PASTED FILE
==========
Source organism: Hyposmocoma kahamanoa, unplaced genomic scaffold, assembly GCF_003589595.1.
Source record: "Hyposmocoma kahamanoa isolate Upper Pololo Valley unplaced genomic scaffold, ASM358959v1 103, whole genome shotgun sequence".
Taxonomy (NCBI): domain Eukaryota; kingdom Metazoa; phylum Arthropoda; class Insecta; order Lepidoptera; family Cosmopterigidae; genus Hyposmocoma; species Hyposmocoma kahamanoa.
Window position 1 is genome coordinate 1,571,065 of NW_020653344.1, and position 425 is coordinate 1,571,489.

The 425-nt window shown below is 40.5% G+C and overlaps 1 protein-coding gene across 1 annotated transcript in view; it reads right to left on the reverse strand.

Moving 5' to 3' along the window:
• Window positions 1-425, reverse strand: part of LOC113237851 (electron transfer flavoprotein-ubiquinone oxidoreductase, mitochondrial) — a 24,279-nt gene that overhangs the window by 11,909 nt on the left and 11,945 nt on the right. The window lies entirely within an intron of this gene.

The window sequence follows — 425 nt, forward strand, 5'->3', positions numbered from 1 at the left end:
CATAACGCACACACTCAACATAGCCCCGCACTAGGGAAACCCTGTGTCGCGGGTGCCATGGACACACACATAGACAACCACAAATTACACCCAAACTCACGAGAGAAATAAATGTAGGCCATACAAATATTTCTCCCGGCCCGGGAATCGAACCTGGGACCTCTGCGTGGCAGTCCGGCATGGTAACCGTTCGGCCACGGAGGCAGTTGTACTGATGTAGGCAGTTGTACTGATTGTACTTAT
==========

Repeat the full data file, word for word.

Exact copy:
Source organism: Hyposmocoma kahamanoa, unplaced genomic scaffold, assembly GCF_003589595.1.
Source record: "Hyposmocoma kahamanoa isolate Upper Pololo Valley unplaced genomic scaffold, ASM358959v1 103, whole genome shotgun sequence".
Taxonomy (NCBI): domain Eukaryota; kingdom Metazoa; phylum Arthropoda; class Insecta; order Lepidoptera; family Cosmopterigidae; genus Hyposmocoma; species Hyposmocoma kahamanoa.
Window position 1 is genome coordinate 1,571,065 of NW_020653344.1, and position 425 is coordinate 1,571,489.

The 425-nt window shown below is 40.5% G+C and overlaps 1 protein-coding gene across 1 annotated transcript in view; it reads right to left on the reverse strand.

Moving 5' to 3' along the window:
• Window positions 1-425, reverse strand: part of LOC113237851 (electron transfer flavoprotein-ubiquinone oxidoreductase, mitochondrial) — a 24,279-nt gene that overhangs the window by 11,909 nt on the left and 11,945 nt on the right. The window lies entirely within an intron of this gene.

The window sequence follows — 425 nt, forward strand, 5'->3', positions numbered from 1 at the left end:
CATAACGCACACACTCAACATAGCCCCGCACTAGGGAAACCCTGTGTCGCGGGTGCCATGGACACACACATAGACAACCACAAATTACACCCAAACTCACGAGAGAAATAAATGTAGGCCATACAAATATTTCTCCCGGCCCGGGAATCGAACCTGGGACCTCTGCGTGGCAGTCCGGCATGGTAACCGTTCGGCCACGGAGGCAGTTGTACTGATGTAGGCAGTTGTACTGATTGTACTTAT